- In 1879, the internal combustion engine was invented. In 1900, there were 8,000 registered cars on the road. By 1905 there were 80,000. From 1908 to 1927, the model T produced by Ford was the best selling car in the U.S. because he made it affordable for so many Americans. He was able to reduce the price so much because his costs were so low due to vertical integration (they made most of their parts in house) and the assembly line design (workers only had to specialize in one specific task). Car ownership by household went from about 0% in 1900 to 93% by 1930.
- “The internal combustion engine and electricity share the gold medal for most important invention of all time and they were invented within 10 weeks of each other in 1879.”
- In 1844, the telegraph was invented which made it possible to communicate with dot-dash codes over long distances through wires.
- In 1876, Alexander Graham Bell invented the telephone and it slowly become more common in households over the next four decades.
- In 1887, Edison invented the phonograph which was the first device that could capture musical recordings and replay them at a later date.
- In 1920, the radio was invented and by 1940 about 85% of all homes in the U.S. had one. This was a revolutionary step forward in both entertainment and news because people could hear about events in real time when they happened instead of waiting to read the newspaper. It’s said that in the 1930’s “Americans would rather sell their refrigerators, bath tubs, telephones and beds to make rent payments rather than part with their radio box that connected them to the world.”
- Wild stat: High infant mortality rates in the late 1800’s made most of the difference in lowered life expectancy compared to today. If people survived childhood, they actually lived roughly as long as people today. As an example, John Adams lived until 90 and Thomas Jefferson lived until 83, both dying in 1826.
- The main cause of increased life expectancy from 1870-1940 was due to municipal water systems that brought clean filtered water into homes and improved sewage systems to remove dirty water from homes. This greatly reduced waterborne diseases like typhoid fever which were some of the most common killers at the time.
- From 1870-1940, there was also a major reduction in food contamination due to refrigerated railroad cars and food and drug regulation.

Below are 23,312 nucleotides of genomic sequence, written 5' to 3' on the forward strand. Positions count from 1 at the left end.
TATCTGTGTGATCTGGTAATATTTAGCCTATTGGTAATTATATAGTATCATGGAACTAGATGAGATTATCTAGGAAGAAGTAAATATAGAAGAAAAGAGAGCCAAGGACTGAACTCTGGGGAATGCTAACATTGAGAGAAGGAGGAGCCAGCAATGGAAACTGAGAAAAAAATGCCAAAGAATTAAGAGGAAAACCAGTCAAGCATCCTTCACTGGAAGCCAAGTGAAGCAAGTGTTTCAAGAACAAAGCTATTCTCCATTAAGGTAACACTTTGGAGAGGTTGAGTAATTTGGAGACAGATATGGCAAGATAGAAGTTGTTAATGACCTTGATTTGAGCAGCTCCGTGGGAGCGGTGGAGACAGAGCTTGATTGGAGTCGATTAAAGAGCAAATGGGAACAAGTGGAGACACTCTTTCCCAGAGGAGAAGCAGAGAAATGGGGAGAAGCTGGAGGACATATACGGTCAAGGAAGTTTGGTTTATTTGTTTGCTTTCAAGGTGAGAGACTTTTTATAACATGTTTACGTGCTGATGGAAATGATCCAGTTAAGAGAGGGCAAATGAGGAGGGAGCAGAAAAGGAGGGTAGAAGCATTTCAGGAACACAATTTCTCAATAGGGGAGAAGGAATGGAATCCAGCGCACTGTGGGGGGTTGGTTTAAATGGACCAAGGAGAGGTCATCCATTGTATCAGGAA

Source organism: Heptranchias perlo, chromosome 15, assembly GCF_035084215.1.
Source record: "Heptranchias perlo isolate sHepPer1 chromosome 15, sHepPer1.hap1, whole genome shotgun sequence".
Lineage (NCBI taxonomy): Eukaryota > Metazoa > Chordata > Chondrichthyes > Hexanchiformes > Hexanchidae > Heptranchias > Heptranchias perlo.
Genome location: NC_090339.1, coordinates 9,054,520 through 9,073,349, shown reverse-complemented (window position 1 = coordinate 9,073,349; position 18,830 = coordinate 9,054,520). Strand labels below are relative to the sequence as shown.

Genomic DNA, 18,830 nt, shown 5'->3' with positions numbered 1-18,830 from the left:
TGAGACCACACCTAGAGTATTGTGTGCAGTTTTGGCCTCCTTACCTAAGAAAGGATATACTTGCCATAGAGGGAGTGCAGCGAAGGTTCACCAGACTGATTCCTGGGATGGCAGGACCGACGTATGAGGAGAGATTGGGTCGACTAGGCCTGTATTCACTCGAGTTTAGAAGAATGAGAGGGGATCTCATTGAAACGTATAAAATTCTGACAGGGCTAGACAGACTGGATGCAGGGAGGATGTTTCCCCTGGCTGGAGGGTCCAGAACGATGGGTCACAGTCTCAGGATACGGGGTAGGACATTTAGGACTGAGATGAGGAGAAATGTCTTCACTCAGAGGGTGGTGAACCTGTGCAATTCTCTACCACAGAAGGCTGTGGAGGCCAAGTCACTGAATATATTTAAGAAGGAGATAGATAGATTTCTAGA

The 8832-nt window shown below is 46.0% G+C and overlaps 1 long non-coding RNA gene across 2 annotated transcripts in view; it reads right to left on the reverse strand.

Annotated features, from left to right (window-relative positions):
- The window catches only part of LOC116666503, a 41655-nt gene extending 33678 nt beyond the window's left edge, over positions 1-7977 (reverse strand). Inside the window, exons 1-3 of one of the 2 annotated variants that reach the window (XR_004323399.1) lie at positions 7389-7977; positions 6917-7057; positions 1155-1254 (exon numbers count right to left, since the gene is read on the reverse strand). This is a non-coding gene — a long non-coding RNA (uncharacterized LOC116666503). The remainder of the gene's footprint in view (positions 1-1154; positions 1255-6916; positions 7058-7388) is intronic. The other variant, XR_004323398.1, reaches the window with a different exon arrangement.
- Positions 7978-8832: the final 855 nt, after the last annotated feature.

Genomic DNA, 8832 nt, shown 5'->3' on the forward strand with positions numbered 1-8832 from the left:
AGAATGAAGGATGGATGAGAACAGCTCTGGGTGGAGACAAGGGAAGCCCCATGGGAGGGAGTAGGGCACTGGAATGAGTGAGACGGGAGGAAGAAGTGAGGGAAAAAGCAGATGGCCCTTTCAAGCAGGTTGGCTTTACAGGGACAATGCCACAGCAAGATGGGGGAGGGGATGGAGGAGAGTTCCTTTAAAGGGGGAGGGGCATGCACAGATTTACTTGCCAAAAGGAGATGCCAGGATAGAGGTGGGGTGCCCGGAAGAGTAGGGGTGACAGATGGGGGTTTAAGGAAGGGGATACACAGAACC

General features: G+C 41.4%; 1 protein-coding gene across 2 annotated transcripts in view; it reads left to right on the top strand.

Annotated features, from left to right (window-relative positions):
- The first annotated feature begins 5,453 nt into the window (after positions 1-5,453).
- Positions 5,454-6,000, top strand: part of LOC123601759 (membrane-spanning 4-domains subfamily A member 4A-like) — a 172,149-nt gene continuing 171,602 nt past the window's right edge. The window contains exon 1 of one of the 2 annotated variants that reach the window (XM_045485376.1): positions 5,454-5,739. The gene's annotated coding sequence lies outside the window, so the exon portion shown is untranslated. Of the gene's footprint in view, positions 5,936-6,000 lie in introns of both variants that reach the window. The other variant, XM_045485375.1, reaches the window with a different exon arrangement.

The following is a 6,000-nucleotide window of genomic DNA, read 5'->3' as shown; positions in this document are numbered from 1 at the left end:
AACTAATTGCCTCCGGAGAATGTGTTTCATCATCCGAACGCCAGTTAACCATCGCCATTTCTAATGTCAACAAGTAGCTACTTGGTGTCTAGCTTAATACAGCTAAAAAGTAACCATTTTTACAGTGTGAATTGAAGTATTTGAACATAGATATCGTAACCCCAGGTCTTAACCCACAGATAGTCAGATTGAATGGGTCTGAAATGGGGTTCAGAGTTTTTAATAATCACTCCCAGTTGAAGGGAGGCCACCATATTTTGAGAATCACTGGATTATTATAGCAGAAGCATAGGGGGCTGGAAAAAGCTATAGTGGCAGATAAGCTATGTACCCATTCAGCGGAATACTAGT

- From 1870-1940, the germ theory of disease, development of anesthetics for surgery, and overall improved cleanliness of hospitals made overall healthcare better for the average American.
- In 1870, about 80% of all jobs were dangerous or unpleasant including farming, intense heat at steel mills, injury-prone work on railroads, dangerous conditions in mines, and filth and stench at stockyards. Gradually these types of jobs shifted to indoor office jobs by 1940 including salesmen, managers, clerks and other white collar professions.
- Between 1900 and 1920, consumer credit became common. This allowed households to buy large purchases such as cars and electric appliances with only a portion of the money down and then use installment plan payments to slowly pay the remaining balance over time. Life, fire and automobile Insurance also became common, which reduced the risk that disasters could wipe out a households finances.
- Between 1930 and 1960, supermarkets became the most common form of do’s purchasing for most households since a huge variety of food could be purchased all in one place. The invention of the barcode in the 1980’s made supermarkets even more efficient. The share of food consumed away from home has steadily increased since 1940 as fast food chains have become more prevalent.
- Air conditioners became common only in the 1950’s. “Without air conditioning we wouldn’t have Las Vegas, Miami, Houston or Los Angeles.”
- The interstate highway system was built from 1958 to 1972, enabling more convenient travel over long distances.
- The first modern airliner was introduced in 1936. Since then, airplanes have become drastically safer and more affordable over time.
- In 1950, only 9% of Americans owned a TV but this number grew to 90% by 1960.
- In the mid 1990’s, cellphones became popular and by the mid 2000’s smartphones became widespread.
- In the 1960’s, mainframe computers started becoming common in business. By the 1980’s, personal computer became more common. The Netscape web browser came around in 1994 and Americans soon gained access to the internet, which eventually led to the rise of e-commerce and the modern day internet as we know it.